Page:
Unfortunately, the increase in abuse, accusations and general negative attitude towards staff who remain working extremely hard in General Practice is not a good advertisement for more to join the profession, further compounding the problem. In February 2020, in a bid to reverse the stasis in GP workforce numbers, the Government announced a drive to recruit an additional 6,000 GPs by 2024, an aim in which Sajid Javid admitted would not be achieved. Thus, GP practices across the country are still experiencing significant and growing strain, with rising demand, declining GP number and struggles to recruit and retain staff.
• Patients generally have a lower tolerance for requesting help, with a large number of appointments requested for minor ailments that are usually self-limiting, such as sore throats, coughs and colds
o These conditions would previously have been managed at home without GP input and would be better dealt with at a Community Pharmacy
• General Practices can now be contacted in more ways: over the telephone, via online services, eConsultations and in person, but the number of GPs, and thus GP appointments to offer, has not increased
• The scope for more complex disease management has increased, and a large portion of the maintenance care of these conditions, such as Diabetes, has moved from Secondary to Primary Care
• GPs can make referrals into consultant-led outpatient services, however the pressures in hospitals means there is no capacity in secondary care, and those referrals are rejected.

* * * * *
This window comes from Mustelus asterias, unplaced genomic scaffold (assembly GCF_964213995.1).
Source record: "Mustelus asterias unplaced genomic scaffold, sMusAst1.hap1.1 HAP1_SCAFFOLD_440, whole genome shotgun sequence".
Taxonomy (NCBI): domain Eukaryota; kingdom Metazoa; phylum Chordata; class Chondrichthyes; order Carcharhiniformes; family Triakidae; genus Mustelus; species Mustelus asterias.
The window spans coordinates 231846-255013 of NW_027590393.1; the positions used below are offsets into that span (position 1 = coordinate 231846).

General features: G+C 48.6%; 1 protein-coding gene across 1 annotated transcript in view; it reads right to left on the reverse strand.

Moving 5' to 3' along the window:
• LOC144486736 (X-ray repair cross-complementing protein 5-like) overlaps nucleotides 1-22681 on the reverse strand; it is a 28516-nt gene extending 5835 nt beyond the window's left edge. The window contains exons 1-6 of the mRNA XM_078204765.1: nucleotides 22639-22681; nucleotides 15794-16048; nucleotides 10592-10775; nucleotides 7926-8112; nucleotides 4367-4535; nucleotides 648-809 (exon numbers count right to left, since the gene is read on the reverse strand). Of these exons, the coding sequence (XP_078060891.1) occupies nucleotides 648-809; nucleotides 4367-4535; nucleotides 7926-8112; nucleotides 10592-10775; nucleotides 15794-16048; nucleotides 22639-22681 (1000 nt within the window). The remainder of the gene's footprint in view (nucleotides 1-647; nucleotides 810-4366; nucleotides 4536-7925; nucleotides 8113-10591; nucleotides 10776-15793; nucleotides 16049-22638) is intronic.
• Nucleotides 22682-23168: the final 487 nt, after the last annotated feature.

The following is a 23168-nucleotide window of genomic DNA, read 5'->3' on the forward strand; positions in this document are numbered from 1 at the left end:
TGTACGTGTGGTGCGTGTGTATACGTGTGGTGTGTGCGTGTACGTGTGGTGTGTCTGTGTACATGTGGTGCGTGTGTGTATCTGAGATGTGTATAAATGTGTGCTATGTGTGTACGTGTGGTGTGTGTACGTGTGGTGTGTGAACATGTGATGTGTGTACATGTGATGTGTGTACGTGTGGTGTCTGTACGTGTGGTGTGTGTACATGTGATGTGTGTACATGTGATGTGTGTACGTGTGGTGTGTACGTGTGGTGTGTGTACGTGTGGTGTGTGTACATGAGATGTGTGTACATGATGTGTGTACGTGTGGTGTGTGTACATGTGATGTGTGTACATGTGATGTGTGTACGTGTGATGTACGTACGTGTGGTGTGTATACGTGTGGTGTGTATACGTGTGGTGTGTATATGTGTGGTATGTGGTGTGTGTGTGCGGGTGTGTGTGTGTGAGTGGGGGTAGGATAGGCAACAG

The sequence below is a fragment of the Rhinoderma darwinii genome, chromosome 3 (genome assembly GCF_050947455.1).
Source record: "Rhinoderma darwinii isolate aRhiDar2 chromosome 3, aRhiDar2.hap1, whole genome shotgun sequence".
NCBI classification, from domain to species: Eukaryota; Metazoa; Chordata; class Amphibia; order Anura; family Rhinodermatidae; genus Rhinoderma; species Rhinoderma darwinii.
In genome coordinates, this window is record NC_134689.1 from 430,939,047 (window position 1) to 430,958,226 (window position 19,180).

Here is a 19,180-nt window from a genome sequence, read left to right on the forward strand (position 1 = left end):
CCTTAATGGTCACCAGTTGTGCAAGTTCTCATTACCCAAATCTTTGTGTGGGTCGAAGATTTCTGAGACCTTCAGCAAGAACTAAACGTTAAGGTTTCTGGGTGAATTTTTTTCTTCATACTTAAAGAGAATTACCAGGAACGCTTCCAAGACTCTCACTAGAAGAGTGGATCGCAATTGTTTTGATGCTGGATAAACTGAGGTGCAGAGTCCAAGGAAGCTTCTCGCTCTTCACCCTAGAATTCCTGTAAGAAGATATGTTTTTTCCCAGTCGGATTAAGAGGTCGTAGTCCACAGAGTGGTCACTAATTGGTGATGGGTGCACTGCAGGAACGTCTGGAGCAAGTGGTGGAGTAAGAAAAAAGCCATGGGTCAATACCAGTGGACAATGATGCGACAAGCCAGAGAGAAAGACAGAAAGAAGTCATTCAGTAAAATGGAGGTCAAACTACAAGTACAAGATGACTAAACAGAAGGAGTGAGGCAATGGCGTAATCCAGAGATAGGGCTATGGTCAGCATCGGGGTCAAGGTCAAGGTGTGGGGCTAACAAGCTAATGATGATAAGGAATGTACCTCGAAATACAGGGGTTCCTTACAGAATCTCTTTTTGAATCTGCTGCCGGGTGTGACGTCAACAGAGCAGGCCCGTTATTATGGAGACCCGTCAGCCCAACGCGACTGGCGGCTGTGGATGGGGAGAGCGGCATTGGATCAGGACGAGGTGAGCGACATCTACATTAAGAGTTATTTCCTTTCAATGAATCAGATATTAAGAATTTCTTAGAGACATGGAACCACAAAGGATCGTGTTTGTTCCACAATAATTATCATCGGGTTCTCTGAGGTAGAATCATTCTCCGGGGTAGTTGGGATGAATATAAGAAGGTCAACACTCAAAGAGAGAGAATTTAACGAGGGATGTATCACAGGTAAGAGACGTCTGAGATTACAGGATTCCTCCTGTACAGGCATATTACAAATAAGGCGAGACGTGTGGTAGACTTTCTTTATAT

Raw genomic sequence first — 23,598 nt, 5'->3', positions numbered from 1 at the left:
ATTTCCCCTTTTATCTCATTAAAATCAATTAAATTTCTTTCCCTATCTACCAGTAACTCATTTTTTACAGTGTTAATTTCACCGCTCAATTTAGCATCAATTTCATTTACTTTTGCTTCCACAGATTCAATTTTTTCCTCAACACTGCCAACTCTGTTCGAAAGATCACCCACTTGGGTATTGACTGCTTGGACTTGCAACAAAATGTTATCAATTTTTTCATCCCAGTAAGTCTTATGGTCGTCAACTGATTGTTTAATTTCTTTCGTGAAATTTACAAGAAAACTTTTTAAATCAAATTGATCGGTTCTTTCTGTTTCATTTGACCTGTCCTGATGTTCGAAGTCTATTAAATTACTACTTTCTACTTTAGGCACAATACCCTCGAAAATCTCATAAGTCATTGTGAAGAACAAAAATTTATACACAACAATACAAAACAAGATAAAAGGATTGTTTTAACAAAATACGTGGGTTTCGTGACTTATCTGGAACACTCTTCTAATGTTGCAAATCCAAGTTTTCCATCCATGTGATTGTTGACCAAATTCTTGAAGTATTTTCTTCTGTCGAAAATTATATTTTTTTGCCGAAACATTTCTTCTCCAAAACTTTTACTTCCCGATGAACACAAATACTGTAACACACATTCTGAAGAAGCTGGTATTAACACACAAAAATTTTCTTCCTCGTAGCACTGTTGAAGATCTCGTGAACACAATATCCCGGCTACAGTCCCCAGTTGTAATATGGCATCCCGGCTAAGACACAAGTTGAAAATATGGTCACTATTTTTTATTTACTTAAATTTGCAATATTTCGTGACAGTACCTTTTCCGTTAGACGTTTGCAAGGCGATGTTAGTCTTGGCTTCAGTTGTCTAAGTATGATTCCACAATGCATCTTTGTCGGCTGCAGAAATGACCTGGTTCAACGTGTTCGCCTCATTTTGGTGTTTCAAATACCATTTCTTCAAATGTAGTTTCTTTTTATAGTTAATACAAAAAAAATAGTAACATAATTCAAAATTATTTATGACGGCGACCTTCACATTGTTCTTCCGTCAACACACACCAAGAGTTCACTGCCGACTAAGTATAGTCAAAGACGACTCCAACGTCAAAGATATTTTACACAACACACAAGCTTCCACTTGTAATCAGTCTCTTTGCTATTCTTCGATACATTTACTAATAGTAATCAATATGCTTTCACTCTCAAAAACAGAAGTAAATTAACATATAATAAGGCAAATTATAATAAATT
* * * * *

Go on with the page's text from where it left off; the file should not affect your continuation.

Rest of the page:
o The number of GP referrals to consultant-led outpatient services that have been unsuccessful because there are no slots available has jumped from 238,859 in February 2020 to a staggering 401,115 in November 2021 (an 87% increase).
o When GPs are unable to refer into hospital services, the care for these patients does not disappear. Instead, these patients need to be cared for by GPs while they wait for hospital treatment to go ahead, adding to the backlog in primary care.
The BMA have addressed the mounting pressure on general practice in England with the Support Your Surgery campaign. To see how you can help, visit: British Medical Alliance - Support Your Surgery
I wish I was able to tell you that I will take the necessary action to rectify this situation, but in reality, I can only guarantee that the staff and doctors at the Practice will continue to work as hard as they can to deliver the best service, they are able to provide within the limitation of the resources they have at their disposal. We appreciate that this must feel frustrating, and we share this frustration, as we really want to help you when you need us most. All our patients are equally important, but as previously stated the resources we have available to us does not always meet the demand; therefore, we have drafted this standard letter advising how we can best support our patients given the incredible level of demand we are receiving from our approximately 17,400 patients.